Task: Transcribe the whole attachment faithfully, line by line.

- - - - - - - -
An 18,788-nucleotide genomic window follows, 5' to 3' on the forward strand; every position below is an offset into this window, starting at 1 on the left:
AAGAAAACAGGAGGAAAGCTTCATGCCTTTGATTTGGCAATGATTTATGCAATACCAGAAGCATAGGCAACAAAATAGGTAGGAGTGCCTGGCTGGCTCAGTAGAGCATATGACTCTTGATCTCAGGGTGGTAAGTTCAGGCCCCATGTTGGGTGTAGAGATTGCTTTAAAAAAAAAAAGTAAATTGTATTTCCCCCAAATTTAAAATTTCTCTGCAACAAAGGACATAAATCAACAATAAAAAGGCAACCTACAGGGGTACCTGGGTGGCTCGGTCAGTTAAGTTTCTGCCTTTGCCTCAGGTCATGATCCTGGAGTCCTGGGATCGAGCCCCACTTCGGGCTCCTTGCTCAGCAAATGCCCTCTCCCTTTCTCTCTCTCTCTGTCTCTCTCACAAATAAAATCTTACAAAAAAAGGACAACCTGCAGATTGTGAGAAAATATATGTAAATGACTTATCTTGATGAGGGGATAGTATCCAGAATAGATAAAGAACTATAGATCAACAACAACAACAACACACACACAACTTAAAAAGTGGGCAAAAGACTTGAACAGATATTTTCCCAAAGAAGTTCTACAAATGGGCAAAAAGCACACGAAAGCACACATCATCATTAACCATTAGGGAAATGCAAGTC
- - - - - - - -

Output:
An 18,788-nucleotide genomic window follows, 5' to 3' on the forward strand; every position below is an offset into this window, starting at 1 on the left:
AAGAAAACAGGAGGAAAGCTTCATGCCTTTGATTTGGCAATGATTTATGCAATACCAGAAGCATAGGCAACAAAATAGGTAGGAGTGCCTGGCTGGCTCAGTAGAGCATATGACTCTTGATCTCAGGGTGGTAAGTTCAGGCCCCATGTTGGGTGTAGAGATTGCTTTAAAAAAAAAAAGTAAATTGTATTTCCCCCAAATTTAAAATTTCTCTGCAACAAAGGACATAAATCAACAATAAAAAGGCAACCTACAGGGGTACCTGGGTGGCTCGGTCAGTTAAGTTTCTGCCTTTGCCTCAGGTCATGATCCTGGAGTCCTGGGATCGAGCCCCACTTCGGGCTCCTTGCTCAGCAAATGCCCTCTCCCTTTCTCTCTCTCTCTGTCTCTCTCACAAATAAAATCTTACAAAAAAAGGACAACCTGCAGATTGTGAGAAAATATATGTAAATGACTTATCTTGATGAGGGGATAGTATCCAGAATAGATAAAGAACTATAGATCAACAACAACAACAACACACACACAACTTAAAAAGTGGGCAAAAGACTTGAACAGATATTTTCCCAAAGAAGTTCTACAAATGGGCAAAAAGCACACGAAAGCACACATCATCATTAACCATTAGGGAAATGCAAGTC